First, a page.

February 29, 2020
Unique among the arts, dance offers access to expression through multiple modalities. Movement, touch, neurological, auditory, and visual stimulus open sympathetic channels in the mind and awaken and reinforce body-mind connectivity. Long before the internet’s all-consuming advent, human interaction through physical signaling effectively communicated and conveyed meaning, intention, identity, social hierarchy, healing, hurt, reflexive response, and a host of other messaging.
Layering dance’s modalities in “Triple Take,” RAWdance’s upcoming performances March 12–15 at ODC Theater present new works by the company’s three artistic directors. [Editor’s note: These performances have been canceled, following ongoing concerns about the novel coronavirus in the Bay Area.] Inspired by traditional Chinese medicine, the surrealist drawing game “exquisite corpse,” and life in the digital era, Katerina Wong, Wendy Rein, Ryan T. Smith, and the 10-member dance ensemble burrow into ancient and contemporary mysteries, imagination, and phenomenon.
Rein and Smith, working in New York’s Hudson Valley after the company expanded to dual, East-West Coast existence, together created Shadow. Presenting one chapter of the multipart work, the choreographers address the commercialization of alternate intelligence (AI) identities and what that means for future societies. Co-director Wong, holding down the home fort in San Francisco, created The Healer, a dance illuminating the history, beliefs, and holistic practices of traditional Chinese medicine and paying tribute to her recently deceased aunt.
In an interview, Wong describes her aunt as “an energy healer, an intense, fierce female who had incredible presence and strength.” The woman’s undercurrent ran rich also; observational, thoughtful, engaged, committed, steadfast, wholeheartedly invested in connecting with people. The firmness of her belief in healing practices was both comforting and challenging.
During development, Wong and the four-women cast worked abstractly to develop movement vocabulary and motifs. Chinese medicine concepts illustrated on charts involving the body’s meridians or pathways used in acupuncture and acupressure had them investigating rivers of energy, from internal organs to skin, digits, and facial features. “The liver and heart each have a pathway,” she says. “The dancers took one at a time and traced the impulse, like lifting a toe, or tracing their elbow along their knee.” Rocking and vibratory movements completed the pathways’ journey. Intersections that are considered pressure points became central areas of focus and introduced larger, global concepts of the body’s connectivity. Three dancers would press on a point; the fourth dancer responded. “Pain in the head might connect to another place in the body entirely because both are on the same meridian. We threaded that material together to specify touch in partnering and create tender, healing moments,” says Wong.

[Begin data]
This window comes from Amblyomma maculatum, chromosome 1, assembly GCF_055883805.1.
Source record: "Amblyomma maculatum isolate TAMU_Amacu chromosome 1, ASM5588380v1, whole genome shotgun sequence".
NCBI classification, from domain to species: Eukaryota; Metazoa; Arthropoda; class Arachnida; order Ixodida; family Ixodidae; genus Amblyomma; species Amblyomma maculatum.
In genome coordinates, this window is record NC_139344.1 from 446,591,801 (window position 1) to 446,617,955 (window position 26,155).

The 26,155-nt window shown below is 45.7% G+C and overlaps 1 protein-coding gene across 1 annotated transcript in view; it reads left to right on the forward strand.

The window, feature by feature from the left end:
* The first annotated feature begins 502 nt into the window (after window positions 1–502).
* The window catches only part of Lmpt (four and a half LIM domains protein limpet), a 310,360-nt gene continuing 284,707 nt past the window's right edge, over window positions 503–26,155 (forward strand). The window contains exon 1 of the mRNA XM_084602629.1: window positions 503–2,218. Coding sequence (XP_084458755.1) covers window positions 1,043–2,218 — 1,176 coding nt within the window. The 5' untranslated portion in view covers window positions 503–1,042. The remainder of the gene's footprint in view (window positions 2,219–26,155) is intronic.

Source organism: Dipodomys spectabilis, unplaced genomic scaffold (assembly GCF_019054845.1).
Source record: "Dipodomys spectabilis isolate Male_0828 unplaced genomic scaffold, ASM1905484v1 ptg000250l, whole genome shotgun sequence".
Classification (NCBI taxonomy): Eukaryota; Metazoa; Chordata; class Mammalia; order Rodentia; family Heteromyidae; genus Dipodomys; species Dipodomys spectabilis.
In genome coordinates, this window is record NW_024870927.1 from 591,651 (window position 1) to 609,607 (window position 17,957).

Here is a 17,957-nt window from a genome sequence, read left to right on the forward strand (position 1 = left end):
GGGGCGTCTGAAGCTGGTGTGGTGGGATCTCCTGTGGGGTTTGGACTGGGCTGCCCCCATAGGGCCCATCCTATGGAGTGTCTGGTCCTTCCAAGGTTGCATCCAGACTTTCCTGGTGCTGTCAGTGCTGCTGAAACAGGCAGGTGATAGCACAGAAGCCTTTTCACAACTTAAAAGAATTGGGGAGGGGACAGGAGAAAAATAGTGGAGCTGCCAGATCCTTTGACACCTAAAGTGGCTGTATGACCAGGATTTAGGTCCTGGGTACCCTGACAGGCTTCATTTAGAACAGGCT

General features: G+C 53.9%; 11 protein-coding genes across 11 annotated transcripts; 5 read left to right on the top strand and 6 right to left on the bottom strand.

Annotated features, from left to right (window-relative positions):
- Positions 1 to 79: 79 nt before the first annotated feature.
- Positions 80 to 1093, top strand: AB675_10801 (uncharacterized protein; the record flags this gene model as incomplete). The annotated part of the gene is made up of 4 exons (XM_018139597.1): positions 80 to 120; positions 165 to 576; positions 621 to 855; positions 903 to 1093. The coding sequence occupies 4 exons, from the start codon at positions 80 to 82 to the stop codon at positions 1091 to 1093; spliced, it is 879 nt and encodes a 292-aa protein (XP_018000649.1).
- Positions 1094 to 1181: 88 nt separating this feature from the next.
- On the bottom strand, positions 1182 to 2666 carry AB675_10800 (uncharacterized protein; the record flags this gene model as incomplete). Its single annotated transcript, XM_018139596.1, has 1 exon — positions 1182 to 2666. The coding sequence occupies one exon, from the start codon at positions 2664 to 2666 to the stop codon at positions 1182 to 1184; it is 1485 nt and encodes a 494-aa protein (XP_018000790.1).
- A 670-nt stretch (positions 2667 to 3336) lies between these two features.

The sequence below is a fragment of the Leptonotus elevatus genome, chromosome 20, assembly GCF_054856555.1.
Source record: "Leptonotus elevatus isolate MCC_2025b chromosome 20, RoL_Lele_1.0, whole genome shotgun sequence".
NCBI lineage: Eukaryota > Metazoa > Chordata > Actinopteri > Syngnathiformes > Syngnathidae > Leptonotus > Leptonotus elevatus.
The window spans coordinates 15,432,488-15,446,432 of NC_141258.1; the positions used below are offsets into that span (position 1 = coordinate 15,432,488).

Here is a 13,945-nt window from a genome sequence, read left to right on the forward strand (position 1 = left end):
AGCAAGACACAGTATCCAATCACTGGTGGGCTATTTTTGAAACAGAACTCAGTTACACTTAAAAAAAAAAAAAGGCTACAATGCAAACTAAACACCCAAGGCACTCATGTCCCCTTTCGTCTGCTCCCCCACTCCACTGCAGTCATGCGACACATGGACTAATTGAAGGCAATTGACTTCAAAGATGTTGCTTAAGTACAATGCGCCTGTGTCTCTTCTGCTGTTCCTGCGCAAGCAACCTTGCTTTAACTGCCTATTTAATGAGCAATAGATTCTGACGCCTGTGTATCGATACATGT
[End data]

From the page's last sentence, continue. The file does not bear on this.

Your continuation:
Familiar to most people are yin-yang categorizations representing two opposites that can never be separated: sun/moon, light/dark, and so on. “The frustrations of conflicting sides is where the essence of growth occurs,” Wong insists. “We improvised with doing the opposite of what something usually causes. Like shaking bones, the opposite, in a visceral way, is soft, smooth, muscular movements. How can those two opposites live together and what does that say about our experience?”
The question unveils the work’s artistic depth: A world in which people will never completely homogenize — no one would want such a world if it could actually exist — is a world with fraught connectivity and relationships. How do opposites live together? The Healer poses a vital question.
Wong says composer-musician Daniel Berkman’s commissioned score includes ambient sounds of nature that grow distorted or dissonant, electronic music, “familiar sounds but not what you hear with a symphony,” and passages integrating the erhu and guqin (Chinese string instruments). The sound of wind and the dancers’ breathing create a live, active, sonic environment with internal logic relating back to the work’s core concepts.
Closing the program, the title pending, the directors present five dancers in a dance created with intentional censorship. Rein and Smith working as a team and Wong working solo, alternated as creators by choreographing three-minute sections. Passing only the final 30 seconds across the country, each “player” in the game then linked their new three-minute section to the 30-second excerpt and repeated the process. The approach was a riff on “exquisite corpse,” a parlor game invented by surrealists André Breton, Marcel Duchamp, and others, in which participants drew a section of the body and folded the work before passing it to the next person, who added a part without seeing what had previously been drawn. Only when the entire drawing was unfolded did players see the “new body.”
Wong’s original nervousness that the process would be limiting quickly dissolved. “It was liberating. I wasn’t going for concepts or messages, I just focused on the given.” Recently seeing the complete work for the first time in rehearsal, she says, “I got emotional. It’s unusual to see your work framed by things you’ve not seen but still feel connected to it.”
Similarly, selected for the 2020 Leadership Through Mentorship Program, an initiative of WOCA (Women of Color in the Art) that supports women of color in the performing arts, Wong finds power in the cohort’s connectivity, generosity, safety and honesty. “As women artists, we often have to put on filters,” she says. “With this opportunity, we can strip those away and get to what it means to be human and to improve our field.”